In these days of intense competition, ideas on how to do things better, smarter, faster and with greater impact are wonderful career-advancing things. In our most recent ebook, we share 25 ways to use print on demand. Some of these ideas we have tried…some have been tried by others…and some are simply ideas.
While there are specific ideas for commercial marketers and for fundraisers, we suggest you read the whole book or all three blog posts because with a little tweaking, many of the ideas will cross over nicely.
Here are the last ten:
- We built a virtual back office, which centered around print on demand output. Our local chapters and affiliates no longer have to spend time and waste money printing materials for themselves. There is a web portal where they can order everything from customizable cases for support to solicitation letters to letters acknowledging gifts. Chapters were able to divert the time and money they spent producing materials into active fundraising and into advancing the mission itself. While digital imaging equipment handled some of the output, the system was designed to choose production methods from traditional presses for large quantities to desktop printing for very small quantities, with the print on demand niche in the 100–2,500 range.
- It’s nice to let donors know you care, and an elegant, colorful certificate of appreciation is one way to do that. Digital imaging equipment, which personalizes the certificates as it prints them, is perfect for this kind of project.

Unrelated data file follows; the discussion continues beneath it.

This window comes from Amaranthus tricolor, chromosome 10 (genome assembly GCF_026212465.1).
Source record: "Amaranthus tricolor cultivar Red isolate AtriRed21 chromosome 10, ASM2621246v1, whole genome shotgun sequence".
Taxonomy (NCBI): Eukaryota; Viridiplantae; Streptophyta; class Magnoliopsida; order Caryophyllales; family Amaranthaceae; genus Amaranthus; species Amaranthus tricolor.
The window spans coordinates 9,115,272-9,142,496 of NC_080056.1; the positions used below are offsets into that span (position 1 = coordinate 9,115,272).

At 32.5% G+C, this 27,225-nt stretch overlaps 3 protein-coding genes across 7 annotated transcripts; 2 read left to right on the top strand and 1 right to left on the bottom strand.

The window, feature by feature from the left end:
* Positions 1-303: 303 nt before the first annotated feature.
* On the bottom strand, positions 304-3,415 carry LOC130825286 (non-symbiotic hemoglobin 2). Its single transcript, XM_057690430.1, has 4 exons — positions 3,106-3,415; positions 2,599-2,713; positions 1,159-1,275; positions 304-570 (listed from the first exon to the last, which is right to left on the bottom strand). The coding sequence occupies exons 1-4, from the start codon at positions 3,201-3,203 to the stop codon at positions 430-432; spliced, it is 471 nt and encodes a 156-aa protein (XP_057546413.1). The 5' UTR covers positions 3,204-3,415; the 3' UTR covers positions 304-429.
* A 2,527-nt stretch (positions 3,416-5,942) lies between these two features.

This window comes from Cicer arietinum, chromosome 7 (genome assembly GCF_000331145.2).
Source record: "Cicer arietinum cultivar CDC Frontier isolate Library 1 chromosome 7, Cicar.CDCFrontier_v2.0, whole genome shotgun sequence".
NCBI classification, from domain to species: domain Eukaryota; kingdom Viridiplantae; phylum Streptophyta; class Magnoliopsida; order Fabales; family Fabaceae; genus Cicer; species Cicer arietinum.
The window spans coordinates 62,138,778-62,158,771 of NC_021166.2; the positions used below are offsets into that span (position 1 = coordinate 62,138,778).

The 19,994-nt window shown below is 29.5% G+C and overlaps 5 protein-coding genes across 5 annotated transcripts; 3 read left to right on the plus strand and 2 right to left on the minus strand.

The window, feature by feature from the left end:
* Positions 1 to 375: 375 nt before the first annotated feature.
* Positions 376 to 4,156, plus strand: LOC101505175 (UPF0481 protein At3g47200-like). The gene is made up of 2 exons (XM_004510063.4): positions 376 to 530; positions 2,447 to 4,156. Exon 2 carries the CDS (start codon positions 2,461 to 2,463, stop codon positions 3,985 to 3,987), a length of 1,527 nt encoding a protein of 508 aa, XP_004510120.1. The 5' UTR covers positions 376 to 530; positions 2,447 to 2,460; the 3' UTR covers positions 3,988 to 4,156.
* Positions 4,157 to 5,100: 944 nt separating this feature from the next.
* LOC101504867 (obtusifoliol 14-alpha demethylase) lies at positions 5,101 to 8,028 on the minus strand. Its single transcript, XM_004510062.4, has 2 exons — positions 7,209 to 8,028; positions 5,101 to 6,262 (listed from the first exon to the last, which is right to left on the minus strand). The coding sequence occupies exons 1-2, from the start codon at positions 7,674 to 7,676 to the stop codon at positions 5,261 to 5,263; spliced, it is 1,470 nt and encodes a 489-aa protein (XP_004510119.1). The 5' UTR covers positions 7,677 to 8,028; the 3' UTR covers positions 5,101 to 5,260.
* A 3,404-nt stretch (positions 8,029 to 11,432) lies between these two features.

- Print on demand can make production of materials for those popular “walks” and “runs” much easier. It can be handled on a local basis, but it’s easy to set up an online ordering portal on a statewide or even national basis.
- At least one national fraternity used variable print on demand to prepare brochures for potential major gift donors; using data from the prospect’s chapter made for a very personal and very effective approach.
- Newsletters are a staple of the nonprofit segment, and print on demand makes customized, localized newsletters an option, using four-color local graphics.
- Once a year, create a customized and personalized magazine for mid- to upper-level donors. If well done, it will be a keeper that sits out on coffee tables and is picked up and read time and time again. Don’t forget to include the remit envelope or a QR code.
- Follow the lead of commercial marketers and use things like PURLs and QR codes to make print interactive. Engage donors by taking them directly to any place on the web you want them to go…to a YouTube video that presents a compelling story about your mission or to a PURL that pulls up their donor information and accepts an additional gift.
- It often makes sense to hybridize—for example, if you print a catalog of donor options, consider printing the inside on a traditional press and stitching a full-color imaged and personalized cover (This could also be used to schedule high school students’ pre-college visits. Customize and personalize the cover only for cost savings).
- Use four-color imaging to create truly personalized save-the-date cards for your major events.
- Utilize a multi-channel auto synchronized campaign to gather donor information. Include a postcard mailing with a PURL and auto synch’d email with a PURL based on real-time tracking of the postcard through IMB tracking. Once the donor clicks through to their PURL landing page, capture donor feedback through a survey and link them to your organization’s donation page (while donations are not the main goal, we don’t want to discourage them).